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Huey Newton Found Shot to Death on Oakland Street : Black Panthers Founder Killed in High Drug Area

August 22, 1989|MARK A. STEIN and VALARIE BASHEDA | Times Staff Writers

OAKLAND — Huey P. Newton, a leading proponent of African-American militancy in the 1960s and a co-founder of the radical Black Panther Party for Self Defense, was shot three times in the head and killed early this morning in a West Oakland neighborhood plagued by violence and crack cocaine.

Oakland police declined to speculate on a motive for the killing, although Newton, 47, had a history of cocaine abuse and had been sentenced to 90 days in San Quentin Prison earlier this year for possessing drug paraphernalia, a violation of parole in an earlier case.

"We had a call of gunshots in the area," Oakland Detective Dan Voznik told United Press International. "He was found in the street and pronounced dead at a local hospital."

Voznik and other detectives refused further comment until later today.

Critically Injured

Phyliss Brown at Highland Hospital in Oakland said Newton was brought to that major emergency facility at 5:50 a.m. critically injured with multiple gunshot wounds in the head. She said he was pronounced dead at 6:12 a.m.

Although Newton did not live in the 9th Street neighborhood where he was shot, he frequently visited the area, said Jules Ayo, 54, who said he lived a few doors away from the bloodstained sidewalk where police found Newton.

Ayo said he heard gunshots at 5:15 a.m., but did not go outside to see what happened because gunplay is common among the run-down, wood-frame, single-family houses in the chronically drug-plagued part of the city.

"When you hear shots, you stay in the house," he said. "Night people run these streets. We don't come out at night."

Newton founded the Black Panther Party in Oakland in 1966 with Bobby Seale, and the two young firebrands with their armed and uniformed followers quickly became a militant counterpoint to the nonviolent civil rights movement led by the Rev. Martin Luther King Jr.

Provocative Stunt

Panthers roamed the streets of Oakland, a law book in one hand and a gun in the other, interrupting arrests and other police activities when they believed that black people were being treated unfairly. In one particularly provocative stunt, armed Panthers once pushed their way on to the Assembly floor at the Legislature to protest a law banning the carrying of loaded weapons.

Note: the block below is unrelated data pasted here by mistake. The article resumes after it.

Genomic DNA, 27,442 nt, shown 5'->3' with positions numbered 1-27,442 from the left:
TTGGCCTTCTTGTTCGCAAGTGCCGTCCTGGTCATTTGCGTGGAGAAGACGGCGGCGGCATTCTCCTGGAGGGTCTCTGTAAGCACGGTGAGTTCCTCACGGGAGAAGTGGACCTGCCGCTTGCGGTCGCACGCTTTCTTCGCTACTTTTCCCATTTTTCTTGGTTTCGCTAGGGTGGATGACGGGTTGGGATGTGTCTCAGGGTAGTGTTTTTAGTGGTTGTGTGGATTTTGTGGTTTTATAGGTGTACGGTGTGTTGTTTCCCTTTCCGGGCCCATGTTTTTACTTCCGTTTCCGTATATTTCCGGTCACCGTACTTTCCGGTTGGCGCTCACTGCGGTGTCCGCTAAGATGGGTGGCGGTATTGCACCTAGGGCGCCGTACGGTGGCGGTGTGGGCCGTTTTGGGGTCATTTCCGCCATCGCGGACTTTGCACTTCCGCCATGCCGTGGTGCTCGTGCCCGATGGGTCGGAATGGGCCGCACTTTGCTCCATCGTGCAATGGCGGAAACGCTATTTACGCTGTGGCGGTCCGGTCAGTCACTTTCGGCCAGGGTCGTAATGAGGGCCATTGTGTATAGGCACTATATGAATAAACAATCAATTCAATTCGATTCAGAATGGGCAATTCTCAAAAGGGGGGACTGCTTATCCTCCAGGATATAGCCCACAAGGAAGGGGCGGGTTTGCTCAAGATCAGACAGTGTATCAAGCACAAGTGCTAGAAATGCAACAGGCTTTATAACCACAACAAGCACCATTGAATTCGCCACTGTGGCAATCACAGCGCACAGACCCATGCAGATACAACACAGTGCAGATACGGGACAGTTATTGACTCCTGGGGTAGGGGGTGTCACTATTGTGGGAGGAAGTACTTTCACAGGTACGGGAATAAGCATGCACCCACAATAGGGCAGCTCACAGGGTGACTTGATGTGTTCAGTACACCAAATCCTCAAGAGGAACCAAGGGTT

Later, the Panthers concentrated on programs to feed the hungry, teach the young and battle drug abuse and the pushers who encouraged it.

Newton disbanded the group in 1982 after he was accused of embezzling $600,000 in state aid to the Panther-run Oakland Community School. Most of those charges, however, eventually were dropped and Newton pleaded no contest to a single allegation of cashing a $15,000 state check for his own use. He was sentenced to six months in jail and 18 months probation.

That case, settled last March, and the drug charge were the latest in a long series of Newton confrontations with the law.

Furious Gun Battle

One year after organizing the Panthers, Newton was shot and wounded during a furious gun battle with Oakland police that left an officer dead. Newton was convicted in 1968 of voluntary manslaughter and sentenced to spend from two to 15 years in prison.

He was released in 1970, after serving 22 months in prison, when a state appeals court ruled that the jury in the case had received improper deliberation instructions from the trial judge.

In 1974, after being accused of killing a 17-year-old prostitute and pistol-whipping his tailor, Newton fled to Cuba and claimed political asylum. He returned in 1977 to face the charges; two trials ended in hung juries.

A year later, he was found guilty of being an ex-felon in possession of a handgun. He was found guilty of the same charge in 1979 as well, and finally was sentenced in 1981 after lengthy appeals.

Even during these difficulties, Newton, the son of a Louisiana preacher, pursued an education. He eventually earned a Ph.D. in social science from UC Santa Cruz.

Times researcher Norma Kaufman contributed to this story.

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